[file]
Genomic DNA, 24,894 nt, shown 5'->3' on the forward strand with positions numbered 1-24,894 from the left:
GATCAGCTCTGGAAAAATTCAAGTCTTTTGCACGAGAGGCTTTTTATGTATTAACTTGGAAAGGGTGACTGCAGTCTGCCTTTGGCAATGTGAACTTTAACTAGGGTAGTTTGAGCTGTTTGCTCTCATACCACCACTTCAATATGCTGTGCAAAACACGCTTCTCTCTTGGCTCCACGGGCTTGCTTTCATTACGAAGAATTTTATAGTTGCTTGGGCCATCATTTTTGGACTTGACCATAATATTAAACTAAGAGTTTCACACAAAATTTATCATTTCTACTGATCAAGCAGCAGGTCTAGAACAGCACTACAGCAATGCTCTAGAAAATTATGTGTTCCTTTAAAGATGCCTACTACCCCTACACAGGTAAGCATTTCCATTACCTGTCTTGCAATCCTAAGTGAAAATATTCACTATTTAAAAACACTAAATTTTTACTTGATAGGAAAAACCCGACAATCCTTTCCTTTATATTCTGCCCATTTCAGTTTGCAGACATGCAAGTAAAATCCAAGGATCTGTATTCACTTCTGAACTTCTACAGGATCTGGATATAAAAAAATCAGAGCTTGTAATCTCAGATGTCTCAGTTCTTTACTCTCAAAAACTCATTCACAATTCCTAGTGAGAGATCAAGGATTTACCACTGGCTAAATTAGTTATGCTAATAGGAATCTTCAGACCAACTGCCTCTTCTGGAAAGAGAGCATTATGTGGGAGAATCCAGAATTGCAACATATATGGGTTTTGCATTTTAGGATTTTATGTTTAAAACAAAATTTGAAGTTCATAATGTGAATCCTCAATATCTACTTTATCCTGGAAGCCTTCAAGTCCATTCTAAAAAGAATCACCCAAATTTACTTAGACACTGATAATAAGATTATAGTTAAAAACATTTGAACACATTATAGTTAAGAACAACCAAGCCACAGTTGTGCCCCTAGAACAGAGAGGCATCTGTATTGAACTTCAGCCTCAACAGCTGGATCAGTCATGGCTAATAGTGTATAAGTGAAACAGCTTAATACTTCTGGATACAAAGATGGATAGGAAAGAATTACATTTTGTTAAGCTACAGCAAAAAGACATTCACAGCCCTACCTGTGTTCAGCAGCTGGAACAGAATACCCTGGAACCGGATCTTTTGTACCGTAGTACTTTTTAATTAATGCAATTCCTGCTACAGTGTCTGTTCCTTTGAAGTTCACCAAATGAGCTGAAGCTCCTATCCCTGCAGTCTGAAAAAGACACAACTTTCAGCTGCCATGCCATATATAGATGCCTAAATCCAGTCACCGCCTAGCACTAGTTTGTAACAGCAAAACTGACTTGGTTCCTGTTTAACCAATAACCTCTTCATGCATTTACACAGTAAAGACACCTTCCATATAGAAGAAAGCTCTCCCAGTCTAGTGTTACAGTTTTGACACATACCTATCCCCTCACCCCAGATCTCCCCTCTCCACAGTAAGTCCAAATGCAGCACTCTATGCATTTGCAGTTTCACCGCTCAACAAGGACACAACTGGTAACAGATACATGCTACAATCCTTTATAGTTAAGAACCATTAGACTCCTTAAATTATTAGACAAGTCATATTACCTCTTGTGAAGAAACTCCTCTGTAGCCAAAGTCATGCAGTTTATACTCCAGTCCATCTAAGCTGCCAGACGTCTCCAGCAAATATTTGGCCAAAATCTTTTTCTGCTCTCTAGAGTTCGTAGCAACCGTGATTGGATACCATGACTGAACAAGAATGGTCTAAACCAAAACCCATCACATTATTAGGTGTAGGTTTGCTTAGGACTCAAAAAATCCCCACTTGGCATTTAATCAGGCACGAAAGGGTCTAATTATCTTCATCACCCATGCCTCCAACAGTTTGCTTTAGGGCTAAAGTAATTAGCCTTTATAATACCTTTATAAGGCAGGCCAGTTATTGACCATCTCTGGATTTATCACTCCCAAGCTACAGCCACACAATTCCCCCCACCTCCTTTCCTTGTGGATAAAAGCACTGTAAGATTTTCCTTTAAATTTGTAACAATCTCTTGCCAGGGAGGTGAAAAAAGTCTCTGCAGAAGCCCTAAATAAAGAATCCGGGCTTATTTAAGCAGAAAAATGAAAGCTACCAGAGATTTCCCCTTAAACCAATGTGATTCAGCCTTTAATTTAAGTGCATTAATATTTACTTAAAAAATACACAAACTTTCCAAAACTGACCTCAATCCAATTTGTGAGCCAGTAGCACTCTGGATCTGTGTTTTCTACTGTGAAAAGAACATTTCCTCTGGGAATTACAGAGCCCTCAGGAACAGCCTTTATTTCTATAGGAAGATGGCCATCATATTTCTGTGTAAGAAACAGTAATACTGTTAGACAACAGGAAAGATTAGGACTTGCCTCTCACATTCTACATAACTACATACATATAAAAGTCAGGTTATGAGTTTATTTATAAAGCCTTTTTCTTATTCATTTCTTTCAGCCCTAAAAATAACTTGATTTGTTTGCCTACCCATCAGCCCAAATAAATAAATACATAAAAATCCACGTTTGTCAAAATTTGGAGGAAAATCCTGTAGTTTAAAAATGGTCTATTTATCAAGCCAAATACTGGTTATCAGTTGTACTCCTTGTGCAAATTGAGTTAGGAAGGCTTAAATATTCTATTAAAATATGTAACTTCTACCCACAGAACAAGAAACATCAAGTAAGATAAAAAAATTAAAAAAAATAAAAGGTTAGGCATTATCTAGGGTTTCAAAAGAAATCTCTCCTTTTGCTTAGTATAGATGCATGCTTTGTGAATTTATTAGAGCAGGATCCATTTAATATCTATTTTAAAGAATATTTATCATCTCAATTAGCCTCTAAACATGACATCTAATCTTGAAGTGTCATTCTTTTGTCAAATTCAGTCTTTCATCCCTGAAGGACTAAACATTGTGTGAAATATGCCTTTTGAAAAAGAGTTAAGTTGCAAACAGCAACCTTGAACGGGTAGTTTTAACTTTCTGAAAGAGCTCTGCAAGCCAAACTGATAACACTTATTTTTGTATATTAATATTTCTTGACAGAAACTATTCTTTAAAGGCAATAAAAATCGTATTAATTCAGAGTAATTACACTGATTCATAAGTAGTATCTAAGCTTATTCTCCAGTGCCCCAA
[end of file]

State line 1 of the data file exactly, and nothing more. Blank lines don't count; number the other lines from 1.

Genomic DNA, 24,894 nt, shown 5'->3' on the forward strand with positions numbered 1-24,894 from the left: